The final target of potential NASH treatments is inflammation. NASH stands for nonalcoholic steatohepatitis, which literally means “non-alcoholic inflammation of the liver (due to) fat.” Inflammation is like a visit with the inlaws: good when it doesn’t last too long. Researchers hope that reducing chronic inflammation may help limit the damage of NASH and prevent a worsening of the disease. Luckily, two avenues of treatment above also target inflammation. One complication of the PNPLA3 genetic mutation is an increase in cyclophilin, a protein that can increase inflammation. By reducing excess cyclophilin through PNPLA3 management – or by targeting it directly, inflammation may be relieved. Interestingly, FGF21, which may be used to lower blood sugar, appears to lower inflammation in the pancreas. The hope is that these medical interventions may also help the liver downstream.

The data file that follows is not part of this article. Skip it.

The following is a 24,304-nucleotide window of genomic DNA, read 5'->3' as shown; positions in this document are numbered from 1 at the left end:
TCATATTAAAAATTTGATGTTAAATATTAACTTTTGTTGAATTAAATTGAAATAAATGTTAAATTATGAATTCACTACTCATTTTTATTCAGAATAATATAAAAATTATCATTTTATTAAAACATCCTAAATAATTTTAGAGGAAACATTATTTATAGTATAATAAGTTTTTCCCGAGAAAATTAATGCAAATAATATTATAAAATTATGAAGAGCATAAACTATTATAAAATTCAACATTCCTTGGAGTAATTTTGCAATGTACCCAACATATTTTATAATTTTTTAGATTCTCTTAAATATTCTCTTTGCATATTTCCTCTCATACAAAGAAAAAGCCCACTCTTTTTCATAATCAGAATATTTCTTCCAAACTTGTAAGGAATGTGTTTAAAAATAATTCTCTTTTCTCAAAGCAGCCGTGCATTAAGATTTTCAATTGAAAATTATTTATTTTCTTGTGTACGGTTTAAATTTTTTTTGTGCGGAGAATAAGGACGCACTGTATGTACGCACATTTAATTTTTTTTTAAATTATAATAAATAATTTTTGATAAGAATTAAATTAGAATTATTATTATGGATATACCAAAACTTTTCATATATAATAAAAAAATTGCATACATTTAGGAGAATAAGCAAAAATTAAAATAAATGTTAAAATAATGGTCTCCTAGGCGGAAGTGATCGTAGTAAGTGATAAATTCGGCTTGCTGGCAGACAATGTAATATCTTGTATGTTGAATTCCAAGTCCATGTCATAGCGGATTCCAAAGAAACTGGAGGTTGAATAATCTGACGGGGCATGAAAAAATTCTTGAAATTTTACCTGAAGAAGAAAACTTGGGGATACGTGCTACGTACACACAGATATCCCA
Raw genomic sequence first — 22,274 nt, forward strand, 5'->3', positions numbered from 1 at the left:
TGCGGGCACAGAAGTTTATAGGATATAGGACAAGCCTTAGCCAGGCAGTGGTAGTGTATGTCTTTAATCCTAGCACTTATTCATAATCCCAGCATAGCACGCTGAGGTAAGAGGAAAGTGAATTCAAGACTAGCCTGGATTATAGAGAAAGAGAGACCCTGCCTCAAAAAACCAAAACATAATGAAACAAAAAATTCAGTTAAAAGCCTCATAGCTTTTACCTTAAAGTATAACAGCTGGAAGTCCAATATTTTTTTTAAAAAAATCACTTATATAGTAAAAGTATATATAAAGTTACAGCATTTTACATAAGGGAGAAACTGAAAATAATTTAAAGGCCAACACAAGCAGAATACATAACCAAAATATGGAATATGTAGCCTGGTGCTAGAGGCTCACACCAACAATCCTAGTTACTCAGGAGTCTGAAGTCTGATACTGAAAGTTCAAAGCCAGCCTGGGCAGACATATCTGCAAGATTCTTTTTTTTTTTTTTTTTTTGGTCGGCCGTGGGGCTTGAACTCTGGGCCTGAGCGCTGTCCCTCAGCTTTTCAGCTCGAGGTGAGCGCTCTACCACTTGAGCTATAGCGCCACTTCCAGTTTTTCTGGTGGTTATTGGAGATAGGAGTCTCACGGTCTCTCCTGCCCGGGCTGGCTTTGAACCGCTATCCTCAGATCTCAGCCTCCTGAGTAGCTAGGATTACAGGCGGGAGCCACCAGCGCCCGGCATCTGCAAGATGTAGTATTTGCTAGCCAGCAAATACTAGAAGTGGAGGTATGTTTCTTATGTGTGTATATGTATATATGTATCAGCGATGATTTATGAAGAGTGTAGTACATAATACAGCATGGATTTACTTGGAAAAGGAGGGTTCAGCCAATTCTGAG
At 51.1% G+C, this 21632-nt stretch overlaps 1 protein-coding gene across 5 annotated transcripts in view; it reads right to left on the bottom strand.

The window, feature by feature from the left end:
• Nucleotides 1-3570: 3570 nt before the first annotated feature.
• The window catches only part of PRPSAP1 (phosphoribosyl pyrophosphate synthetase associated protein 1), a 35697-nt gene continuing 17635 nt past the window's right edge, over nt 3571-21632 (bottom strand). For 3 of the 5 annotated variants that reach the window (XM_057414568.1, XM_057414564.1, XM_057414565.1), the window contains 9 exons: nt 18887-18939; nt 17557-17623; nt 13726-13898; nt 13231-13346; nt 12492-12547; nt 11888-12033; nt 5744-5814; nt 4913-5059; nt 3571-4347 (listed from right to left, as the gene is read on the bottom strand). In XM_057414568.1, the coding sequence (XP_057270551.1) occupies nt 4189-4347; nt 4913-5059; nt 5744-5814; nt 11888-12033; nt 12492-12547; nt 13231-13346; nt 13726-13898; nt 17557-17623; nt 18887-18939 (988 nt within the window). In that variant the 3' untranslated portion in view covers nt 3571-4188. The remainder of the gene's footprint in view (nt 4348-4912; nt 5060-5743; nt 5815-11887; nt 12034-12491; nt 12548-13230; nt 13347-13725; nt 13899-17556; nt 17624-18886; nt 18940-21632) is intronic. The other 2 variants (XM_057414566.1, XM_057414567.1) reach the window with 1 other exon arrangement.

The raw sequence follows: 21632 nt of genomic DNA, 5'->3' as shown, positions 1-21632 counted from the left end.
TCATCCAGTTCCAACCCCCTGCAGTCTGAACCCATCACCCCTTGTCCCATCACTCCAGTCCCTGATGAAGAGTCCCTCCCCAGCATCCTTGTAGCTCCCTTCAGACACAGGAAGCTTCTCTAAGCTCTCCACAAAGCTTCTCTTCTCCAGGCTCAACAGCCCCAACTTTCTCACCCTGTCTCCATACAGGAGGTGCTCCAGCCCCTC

Overall, the liver is complex, and trying to keep it from being damaged is difficult. The only real treatment available today is weight loss through diet and exercise. With luck and help from the clinical trial process, there may be new avenues available in the future.
Staff Writer / Editor Benton Lowey-Ball, BS, BFA